I have always believed that good theatre should entertain, while great theatre must challenge. Language of the Mute is a play that challenges. It challenges the whole Irish nation. The nation that has been given not one but two mother tongues and yet decided to remain silent for centuries. The Irish nation that relentlessly fought when it was time to fight; the nation that wasn´t estranged to arms and guns and bombs; the nation that was ready to stand strong for its beliefs… but, on the home front, that same nation had chosen for many decades to stay silent rather than to speak up. Literally.

The famous Irish trauma – the silly belief that if we don’t talk about something, it’ll somehow cease to exist, disappear, go away… Years of blood, sweat and tears it took for the whole nation to finally start finding its true voice. The voice of forgotten Irish women, the voice abandoned and assaulted Irish children, the voice of the broken Irish soldiers, the voice of the whole Irish nature and the stories behind them. Every story is a great story and every story is deserved to be told out loud and listened to.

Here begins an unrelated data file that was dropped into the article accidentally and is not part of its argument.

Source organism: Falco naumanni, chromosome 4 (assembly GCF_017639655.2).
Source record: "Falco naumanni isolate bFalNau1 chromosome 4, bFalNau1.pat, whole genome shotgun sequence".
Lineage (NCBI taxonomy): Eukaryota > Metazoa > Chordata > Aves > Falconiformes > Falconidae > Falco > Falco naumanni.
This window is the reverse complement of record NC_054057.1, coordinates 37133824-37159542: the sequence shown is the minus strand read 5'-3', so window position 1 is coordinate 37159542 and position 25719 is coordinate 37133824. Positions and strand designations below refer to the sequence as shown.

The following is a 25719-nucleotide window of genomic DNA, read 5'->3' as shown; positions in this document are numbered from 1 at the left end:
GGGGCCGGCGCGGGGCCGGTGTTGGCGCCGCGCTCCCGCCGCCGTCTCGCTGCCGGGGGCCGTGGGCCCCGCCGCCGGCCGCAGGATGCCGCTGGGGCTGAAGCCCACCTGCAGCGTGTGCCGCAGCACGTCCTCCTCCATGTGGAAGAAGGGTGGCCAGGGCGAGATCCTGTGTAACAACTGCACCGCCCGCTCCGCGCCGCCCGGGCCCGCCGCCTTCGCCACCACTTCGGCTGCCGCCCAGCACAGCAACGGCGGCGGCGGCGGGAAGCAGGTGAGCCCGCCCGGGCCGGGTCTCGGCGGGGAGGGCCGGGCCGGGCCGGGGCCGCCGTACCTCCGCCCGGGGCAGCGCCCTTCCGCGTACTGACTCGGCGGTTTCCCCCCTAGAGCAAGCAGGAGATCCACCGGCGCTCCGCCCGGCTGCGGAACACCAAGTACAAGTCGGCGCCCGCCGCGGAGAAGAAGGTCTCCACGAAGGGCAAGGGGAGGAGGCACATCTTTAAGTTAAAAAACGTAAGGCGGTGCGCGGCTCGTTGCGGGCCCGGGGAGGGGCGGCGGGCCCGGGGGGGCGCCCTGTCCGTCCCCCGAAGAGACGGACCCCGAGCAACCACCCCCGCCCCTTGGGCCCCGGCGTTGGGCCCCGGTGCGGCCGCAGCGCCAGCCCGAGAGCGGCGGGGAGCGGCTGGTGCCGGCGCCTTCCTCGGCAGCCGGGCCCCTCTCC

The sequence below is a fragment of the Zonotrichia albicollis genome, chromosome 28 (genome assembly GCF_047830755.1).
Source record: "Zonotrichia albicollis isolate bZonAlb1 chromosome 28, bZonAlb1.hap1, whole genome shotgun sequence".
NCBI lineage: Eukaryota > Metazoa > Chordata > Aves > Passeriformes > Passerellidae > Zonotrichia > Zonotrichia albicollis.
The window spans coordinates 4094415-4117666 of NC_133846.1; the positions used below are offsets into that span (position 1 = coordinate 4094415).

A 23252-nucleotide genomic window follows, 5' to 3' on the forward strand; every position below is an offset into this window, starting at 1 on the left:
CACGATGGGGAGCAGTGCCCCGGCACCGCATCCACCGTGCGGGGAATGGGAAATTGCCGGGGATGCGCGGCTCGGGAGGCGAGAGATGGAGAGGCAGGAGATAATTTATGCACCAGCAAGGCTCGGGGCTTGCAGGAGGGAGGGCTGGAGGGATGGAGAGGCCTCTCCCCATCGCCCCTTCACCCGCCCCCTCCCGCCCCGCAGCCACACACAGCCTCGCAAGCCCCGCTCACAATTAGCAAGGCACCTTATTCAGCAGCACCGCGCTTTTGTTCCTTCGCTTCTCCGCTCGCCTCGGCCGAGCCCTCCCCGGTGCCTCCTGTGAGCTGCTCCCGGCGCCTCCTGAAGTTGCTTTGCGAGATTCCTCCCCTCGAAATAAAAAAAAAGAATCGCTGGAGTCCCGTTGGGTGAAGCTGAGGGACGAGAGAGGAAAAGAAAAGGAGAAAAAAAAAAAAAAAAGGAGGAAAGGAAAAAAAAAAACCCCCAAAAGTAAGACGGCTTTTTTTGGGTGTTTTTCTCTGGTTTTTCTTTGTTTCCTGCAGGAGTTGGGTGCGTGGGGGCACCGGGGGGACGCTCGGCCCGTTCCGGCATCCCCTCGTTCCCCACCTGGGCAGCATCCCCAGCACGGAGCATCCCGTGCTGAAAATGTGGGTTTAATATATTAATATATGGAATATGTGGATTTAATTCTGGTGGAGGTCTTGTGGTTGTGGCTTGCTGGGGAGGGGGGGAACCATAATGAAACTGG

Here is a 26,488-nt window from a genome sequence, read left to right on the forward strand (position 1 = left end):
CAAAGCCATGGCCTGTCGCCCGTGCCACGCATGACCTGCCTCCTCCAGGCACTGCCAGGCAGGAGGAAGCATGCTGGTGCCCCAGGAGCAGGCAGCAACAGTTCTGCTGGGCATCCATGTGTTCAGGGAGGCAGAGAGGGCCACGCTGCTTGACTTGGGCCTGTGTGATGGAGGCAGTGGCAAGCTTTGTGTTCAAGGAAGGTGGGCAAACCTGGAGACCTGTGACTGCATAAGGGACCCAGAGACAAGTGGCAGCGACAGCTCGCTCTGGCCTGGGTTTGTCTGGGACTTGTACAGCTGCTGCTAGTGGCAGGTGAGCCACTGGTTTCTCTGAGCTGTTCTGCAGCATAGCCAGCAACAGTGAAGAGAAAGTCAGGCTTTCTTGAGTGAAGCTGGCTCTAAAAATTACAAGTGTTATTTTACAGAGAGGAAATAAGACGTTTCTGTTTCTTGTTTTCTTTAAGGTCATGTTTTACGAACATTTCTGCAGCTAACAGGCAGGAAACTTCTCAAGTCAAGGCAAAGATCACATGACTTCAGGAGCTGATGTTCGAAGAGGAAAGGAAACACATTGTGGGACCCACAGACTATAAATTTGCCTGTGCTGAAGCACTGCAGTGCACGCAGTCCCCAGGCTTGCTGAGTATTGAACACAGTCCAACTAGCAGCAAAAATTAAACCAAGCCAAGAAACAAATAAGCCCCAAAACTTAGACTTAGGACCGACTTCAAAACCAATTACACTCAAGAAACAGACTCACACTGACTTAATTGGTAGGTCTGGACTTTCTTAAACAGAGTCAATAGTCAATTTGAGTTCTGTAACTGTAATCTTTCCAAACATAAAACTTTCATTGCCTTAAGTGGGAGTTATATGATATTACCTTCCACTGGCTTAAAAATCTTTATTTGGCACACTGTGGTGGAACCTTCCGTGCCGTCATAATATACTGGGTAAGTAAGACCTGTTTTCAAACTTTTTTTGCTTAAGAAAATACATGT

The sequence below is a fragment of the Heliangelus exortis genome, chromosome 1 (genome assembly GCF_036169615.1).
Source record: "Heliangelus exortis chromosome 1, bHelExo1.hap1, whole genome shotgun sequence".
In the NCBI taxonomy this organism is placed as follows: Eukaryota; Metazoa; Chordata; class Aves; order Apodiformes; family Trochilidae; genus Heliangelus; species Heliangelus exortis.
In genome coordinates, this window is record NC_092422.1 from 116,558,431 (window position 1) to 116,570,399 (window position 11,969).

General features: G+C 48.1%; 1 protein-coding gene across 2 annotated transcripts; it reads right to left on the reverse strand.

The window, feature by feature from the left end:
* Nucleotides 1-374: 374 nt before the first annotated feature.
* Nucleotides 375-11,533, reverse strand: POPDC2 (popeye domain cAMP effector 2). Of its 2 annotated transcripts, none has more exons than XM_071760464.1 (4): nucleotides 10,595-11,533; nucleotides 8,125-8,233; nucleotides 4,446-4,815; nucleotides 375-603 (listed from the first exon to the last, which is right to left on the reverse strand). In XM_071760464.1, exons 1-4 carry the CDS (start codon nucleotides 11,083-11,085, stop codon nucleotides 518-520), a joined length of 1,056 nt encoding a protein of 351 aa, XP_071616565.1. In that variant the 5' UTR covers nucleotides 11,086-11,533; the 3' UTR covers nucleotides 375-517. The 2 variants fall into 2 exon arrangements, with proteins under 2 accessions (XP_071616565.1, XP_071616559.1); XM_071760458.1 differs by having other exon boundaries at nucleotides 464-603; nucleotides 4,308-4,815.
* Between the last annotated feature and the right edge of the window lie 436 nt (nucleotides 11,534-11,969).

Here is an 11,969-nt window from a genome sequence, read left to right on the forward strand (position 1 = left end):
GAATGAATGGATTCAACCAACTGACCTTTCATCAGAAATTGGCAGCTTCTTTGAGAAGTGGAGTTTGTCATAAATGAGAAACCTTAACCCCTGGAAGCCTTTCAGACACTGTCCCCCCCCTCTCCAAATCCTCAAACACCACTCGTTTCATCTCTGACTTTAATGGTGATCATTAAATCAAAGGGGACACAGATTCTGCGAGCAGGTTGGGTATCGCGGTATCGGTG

Language of The Mute tells us of only one of many Irish traumas (but it’s one that has been deeply denied and tucked away in the furtherest corner of the Irish mind for way too long).

Katy (played by Aoife Moore) and Dandy (Marc McCabe) come back to school some twenty years after graduation… There is one reason they are there: to punish Donie (played by Michael O´Sullivan), their Irish language teacher. They brought a knife and a gun, but no punishment is a fair punishment without a trial…